Academic-Ngo Collaboration in International Development Research: A Reflection on the Issues
53 Pages Posted: 3 Jul 2017
Date Written: September 1, 2012
There is a renewed interest in research collaboration between NGOs and academics in international development. International development, like many areas of public policy in the UK, Europe and beyond, is increasingly framed by an evidence-based logic. The evidence-based logic is inextricably tied in with a demand for demonstrable impact from development interventions. A similar logic prevails within academic institutions – the need for academics to be able to demonstrate how their research is having an impact upon society. Consequently, spaces seem to be opening for more engagement between academics and practitioners, whether it is within joint research projects or in sharing expertise and knowledge on the framing and use of research. In early 2012, the Development Studies Association of the UK and Ireland funded a small project involving the International NGO Training and Research Centre (INTRAC), World Vision UK and the John and Elnora Ferguson Centre for African Studies (JEFCAS) at the University of Bradford. The project explored current thinking on research collaboration between academics and practitioners in international development, drawing upon existing literature and the experiences of a small sample of collaborative projects (annexed). A workshop brought academics and practitioners together to tease out issues enabling and prohibiting collaboration. The project was driven by questions such as: why do academics and NGOs collaborate; what is required for successful collaboration; what institutional and philosophical barriers exist to collaboration, and how can these be overcome? This working paper draws together the thinking which emerged during this project. It provides an overview of the literature and theoretical perspectives on collaboration, summarises a range of approaches from the case studies explored, and considers how these relate to existing conceptualisations of collaboration. It aims to provoke critical thinking and debate on new trajectories for academic-NGO collaboration. The paper concludes with an exploration of current challenges to collaboration. It calls for a more nuanced and robust understanding of how collaboration between academic institutions and NGOs can lead to better outcome in development interventions, programmes and projects.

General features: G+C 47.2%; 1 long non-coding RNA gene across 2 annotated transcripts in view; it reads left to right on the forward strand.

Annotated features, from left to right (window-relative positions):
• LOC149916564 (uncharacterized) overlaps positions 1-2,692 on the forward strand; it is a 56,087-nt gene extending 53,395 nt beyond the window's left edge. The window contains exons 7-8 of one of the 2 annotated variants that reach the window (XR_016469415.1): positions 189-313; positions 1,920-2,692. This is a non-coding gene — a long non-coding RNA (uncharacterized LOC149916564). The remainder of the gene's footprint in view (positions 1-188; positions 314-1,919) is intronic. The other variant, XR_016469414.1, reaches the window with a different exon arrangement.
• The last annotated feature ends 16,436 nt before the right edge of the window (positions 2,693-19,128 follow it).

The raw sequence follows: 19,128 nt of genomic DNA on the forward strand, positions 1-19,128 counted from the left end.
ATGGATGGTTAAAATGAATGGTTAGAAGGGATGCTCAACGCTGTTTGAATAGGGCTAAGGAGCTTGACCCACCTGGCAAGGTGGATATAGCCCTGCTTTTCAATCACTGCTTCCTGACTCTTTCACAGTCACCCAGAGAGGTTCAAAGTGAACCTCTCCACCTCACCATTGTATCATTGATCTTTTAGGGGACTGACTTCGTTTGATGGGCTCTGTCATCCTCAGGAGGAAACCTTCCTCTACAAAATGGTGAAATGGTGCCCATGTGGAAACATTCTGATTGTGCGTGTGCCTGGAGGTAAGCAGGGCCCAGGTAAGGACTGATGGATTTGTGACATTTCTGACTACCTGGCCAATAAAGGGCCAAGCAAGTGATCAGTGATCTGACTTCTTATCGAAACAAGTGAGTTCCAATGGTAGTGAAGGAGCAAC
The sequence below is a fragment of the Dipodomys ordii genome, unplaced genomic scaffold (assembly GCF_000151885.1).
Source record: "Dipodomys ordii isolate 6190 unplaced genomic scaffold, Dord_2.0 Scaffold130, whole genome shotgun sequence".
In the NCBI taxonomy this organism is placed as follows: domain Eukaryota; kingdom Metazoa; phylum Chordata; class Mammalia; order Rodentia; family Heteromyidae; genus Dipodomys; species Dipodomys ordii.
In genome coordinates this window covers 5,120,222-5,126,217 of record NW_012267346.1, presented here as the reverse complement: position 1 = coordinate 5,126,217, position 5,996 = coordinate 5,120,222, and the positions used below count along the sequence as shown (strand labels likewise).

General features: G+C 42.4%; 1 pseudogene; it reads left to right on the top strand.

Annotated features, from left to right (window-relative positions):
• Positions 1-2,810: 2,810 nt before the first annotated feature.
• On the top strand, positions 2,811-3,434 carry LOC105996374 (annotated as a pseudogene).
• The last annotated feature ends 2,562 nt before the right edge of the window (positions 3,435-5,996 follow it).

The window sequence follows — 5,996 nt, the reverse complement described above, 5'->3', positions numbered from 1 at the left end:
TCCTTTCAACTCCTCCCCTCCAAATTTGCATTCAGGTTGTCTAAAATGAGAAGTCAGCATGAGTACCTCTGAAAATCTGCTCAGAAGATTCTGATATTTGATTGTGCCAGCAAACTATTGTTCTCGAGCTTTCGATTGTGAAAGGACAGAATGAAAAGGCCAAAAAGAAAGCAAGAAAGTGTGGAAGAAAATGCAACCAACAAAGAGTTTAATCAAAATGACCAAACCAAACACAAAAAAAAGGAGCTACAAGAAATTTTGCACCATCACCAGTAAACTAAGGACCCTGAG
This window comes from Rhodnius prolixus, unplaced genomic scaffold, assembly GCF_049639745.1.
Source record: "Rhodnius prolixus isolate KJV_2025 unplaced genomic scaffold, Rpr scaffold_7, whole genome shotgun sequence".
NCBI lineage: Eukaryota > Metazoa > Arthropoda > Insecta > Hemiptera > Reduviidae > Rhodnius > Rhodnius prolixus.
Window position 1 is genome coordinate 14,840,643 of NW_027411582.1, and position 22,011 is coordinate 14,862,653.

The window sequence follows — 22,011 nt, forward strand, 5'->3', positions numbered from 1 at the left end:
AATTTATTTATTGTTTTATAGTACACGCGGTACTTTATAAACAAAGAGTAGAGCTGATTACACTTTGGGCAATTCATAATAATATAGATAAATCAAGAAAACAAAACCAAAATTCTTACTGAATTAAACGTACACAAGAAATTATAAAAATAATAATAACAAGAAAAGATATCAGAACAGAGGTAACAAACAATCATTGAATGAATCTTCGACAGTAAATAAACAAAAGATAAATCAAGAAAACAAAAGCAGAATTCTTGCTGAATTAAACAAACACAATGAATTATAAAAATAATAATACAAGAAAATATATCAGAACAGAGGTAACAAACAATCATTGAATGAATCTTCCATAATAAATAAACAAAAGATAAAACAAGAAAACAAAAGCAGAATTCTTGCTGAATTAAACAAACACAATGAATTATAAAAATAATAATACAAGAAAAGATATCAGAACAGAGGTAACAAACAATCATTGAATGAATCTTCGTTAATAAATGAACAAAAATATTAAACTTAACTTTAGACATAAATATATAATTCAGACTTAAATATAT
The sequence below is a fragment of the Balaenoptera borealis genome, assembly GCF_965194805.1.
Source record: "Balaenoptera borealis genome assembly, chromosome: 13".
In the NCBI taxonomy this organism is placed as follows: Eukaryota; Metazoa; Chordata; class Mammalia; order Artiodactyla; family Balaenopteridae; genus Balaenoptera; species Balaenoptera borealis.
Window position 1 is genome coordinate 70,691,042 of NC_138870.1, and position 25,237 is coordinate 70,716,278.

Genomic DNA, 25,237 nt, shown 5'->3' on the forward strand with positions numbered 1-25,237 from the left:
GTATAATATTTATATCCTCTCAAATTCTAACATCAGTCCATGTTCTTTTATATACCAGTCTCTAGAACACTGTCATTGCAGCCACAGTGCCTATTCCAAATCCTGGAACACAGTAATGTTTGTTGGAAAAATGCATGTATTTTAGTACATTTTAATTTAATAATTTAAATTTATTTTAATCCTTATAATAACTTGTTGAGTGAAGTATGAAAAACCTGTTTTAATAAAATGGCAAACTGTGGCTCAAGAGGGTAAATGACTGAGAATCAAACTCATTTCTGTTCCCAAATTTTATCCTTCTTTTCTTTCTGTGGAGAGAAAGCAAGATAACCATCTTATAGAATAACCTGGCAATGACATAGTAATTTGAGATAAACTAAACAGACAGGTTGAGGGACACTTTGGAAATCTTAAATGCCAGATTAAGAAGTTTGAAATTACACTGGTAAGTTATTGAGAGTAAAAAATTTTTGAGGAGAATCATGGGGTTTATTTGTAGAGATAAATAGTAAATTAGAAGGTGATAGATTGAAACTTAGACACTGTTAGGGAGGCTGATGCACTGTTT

Keywords: Partnership, Collaboration, Academic, Practitioner
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